“What a long, strange trip it’s been…” watching Ameriprise pander to Baby Boomers. Originally (well, make that 2005 when it split off from American Express for reasons I’ll leave to legal experts to comment on), the company burst on the scene with all sorts of silliness:
Invoking "The Sixties" (2005)
Ameriprise's campaign slinks around and takes the low road — invoking 'The Sixties' for no reason other than to unctuously 'brand' their service.
The two spots I've seen open up with a montage (make that a sloppy collage) of standard-issue 'Love-In' stock footage and clips of home movies. There may be some recently shot computer-played-with video mixed into the mess. At some point, a bunch of kids pop out of a VW Bus — and magically morph into fiftysomethings.
Ameriprise vs. Fidelity Financial Redux
The 1960s were about cultural change and political activism. But in Ameriprise's new commercials, the era's touchstones are evoked in the name of money, money, money.
A big chunk of the campaign’s subtext was “We’re this brand-new financial planning company just for you groovy Baby Boomers!”
A few years later, Ameriprise calmed down a bit:
Meet Us Today (The spot has vanished, but you’ll get the message.)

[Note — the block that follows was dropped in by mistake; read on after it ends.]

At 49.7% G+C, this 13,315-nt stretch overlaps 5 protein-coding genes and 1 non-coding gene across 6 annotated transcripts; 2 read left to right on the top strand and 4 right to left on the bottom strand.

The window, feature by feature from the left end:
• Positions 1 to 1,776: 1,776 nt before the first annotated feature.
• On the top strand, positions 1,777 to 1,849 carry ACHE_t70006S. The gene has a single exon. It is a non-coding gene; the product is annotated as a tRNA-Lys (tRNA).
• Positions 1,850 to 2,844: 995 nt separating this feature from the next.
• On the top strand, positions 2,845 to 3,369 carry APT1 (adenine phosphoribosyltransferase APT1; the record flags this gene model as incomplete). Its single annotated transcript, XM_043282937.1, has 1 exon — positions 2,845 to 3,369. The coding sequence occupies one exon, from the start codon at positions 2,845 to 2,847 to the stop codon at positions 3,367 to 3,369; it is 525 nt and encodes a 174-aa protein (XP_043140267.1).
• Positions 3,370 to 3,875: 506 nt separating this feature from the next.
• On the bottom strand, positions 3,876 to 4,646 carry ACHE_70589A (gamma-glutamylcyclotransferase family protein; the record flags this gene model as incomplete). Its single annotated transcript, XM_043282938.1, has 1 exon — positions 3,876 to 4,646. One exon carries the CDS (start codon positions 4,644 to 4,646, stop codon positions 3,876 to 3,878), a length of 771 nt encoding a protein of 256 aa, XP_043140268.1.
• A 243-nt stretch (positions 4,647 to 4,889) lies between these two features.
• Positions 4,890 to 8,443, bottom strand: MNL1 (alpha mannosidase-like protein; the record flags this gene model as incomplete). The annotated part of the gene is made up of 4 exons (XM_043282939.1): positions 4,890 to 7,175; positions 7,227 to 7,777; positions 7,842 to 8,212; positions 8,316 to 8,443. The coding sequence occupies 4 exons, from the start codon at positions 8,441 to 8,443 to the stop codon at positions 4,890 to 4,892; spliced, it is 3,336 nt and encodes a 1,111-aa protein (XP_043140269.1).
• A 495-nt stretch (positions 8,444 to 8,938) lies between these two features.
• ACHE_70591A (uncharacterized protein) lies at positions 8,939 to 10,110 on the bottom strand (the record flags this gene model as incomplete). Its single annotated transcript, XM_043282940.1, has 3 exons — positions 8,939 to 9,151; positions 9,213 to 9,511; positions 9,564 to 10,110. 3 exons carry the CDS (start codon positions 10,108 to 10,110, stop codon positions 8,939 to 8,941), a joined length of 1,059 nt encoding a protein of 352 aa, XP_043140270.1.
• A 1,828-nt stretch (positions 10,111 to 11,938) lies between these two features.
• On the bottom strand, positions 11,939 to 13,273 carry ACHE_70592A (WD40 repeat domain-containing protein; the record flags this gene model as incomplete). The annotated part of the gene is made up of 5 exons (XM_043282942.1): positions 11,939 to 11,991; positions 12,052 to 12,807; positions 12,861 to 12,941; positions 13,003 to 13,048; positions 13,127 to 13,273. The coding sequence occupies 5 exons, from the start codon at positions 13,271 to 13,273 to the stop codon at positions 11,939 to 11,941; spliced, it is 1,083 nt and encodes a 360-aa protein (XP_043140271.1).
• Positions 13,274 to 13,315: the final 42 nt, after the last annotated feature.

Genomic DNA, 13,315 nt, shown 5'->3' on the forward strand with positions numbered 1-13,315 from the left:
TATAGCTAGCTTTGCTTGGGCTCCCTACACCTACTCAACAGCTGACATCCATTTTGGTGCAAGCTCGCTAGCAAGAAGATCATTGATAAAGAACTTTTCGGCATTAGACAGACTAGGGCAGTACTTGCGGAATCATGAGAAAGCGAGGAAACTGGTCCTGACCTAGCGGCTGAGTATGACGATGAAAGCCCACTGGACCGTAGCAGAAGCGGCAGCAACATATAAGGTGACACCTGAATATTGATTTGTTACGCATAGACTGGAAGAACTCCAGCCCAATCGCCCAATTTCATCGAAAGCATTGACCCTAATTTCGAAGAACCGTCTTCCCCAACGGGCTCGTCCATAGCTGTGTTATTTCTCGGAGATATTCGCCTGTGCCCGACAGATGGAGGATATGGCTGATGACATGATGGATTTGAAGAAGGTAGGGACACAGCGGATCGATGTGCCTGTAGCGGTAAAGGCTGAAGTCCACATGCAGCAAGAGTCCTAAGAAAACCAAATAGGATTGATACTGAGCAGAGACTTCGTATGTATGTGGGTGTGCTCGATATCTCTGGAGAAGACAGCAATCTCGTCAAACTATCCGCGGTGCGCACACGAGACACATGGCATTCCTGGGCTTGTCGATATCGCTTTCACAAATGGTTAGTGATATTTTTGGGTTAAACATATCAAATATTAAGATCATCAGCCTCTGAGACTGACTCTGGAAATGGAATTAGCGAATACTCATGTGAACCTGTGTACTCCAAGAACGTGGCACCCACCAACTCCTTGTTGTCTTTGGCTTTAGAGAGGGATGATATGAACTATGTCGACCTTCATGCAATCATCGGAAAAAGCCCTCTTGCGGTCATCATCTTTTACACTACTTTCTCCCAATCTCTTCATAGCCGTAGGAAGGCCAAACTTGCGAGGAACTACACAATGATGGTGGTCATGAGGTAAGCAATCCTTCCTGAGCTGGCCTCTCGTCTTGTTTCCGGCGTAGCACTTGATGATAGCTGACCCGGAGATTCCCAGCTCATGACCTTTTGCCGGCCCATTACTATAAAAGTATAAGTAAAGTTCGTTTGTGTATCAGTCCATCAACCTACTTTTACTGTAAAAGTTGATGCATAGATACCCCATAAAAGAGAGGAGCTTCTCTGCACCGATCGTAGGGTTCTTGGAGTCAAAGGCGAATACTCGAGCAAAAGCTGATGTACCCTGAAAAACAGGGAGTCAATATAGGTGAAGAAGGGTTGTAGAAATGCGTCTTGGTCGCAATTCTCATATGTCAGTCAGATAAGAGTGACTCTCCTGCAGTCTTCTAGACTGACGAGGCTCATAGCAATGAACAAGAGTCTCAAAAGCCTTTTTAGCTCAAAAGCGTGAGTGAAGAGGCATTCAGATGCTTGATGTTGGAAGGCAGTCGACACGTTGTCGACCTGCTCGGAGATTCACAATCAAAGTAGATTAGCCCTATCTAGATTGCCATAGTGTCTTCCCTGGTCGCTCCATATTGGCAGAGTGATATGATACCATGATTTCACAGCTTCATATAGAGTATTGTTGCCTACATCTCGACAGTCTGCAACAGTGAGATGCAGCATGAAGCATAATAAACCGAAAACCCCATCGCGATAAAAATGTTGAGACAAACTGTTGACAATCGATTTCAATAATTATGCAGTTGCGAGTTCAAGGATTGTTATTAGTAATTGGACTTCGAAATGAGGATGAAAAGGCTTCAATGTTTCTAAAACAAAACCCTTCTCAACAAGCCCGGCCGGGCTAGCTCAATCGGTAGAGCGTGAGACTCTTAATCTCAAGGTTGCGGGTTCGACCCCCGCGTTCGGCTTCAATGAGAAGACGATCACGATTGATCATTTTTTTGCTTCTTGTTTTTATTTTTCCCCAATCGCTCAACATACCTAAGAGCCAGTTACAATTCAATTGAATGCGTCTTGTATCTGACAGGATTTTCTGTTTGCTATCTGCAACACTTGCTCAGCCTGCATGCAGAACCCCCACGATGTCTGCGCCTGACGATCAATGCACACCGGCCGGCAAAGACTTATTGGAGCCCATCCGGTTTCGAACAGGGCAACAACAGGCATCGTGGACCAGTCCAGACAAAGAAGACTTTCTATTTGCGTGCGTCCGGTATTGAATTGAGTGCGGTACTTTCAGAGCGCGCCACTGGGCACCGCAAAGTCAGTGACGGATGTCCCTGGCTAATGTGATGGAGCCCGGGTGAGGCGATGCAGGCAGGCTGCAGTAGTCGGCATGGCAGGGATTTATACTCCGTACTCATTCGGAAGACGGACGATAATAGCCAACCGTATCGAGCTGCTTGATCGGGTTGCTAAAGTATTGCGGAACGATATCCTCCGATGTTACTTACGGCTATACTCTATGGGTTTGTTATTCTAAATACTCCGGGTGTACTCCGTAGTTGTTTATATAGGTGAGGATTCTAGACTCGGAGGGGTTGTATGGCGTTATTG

Ameriprise's new face of retirement
The new campaign features two spots. In the one titled "Generations," Tommy Lee Jones leans on a white picket fence as iconic images of farmers, a small-town diner and college students walking through a picturesque campus fill the screen.
Ameriprise Speaks With a New Voice
By STUART ELLIOTT
The initial commercials feature Mr. Jones outdoors, leaning on a fence, and speaking to the camera in his characteristic plain-talk tones.
Here’s my favorite part:
Mr. Jones … describes how Ameriprise has worked hard for its customers since 1894, “never taking a bailout.”
So all of a sudden Ameriprise is not a new, shake’em up, dazzling company – but a stodgy, conservative one that’s 115 years old, “never taking a bailout.”
Hmmm. Very admirable. But … how many ‘bailouts’ have been offered to Ameriprise over the last 115 years? One?
While using television or movie stars as spokespeople usually isn’t a good idea…
…Tommy Lee Jones is a likable fellow – and brilliant actor. Not a bad choice if you think your product/service needs a face: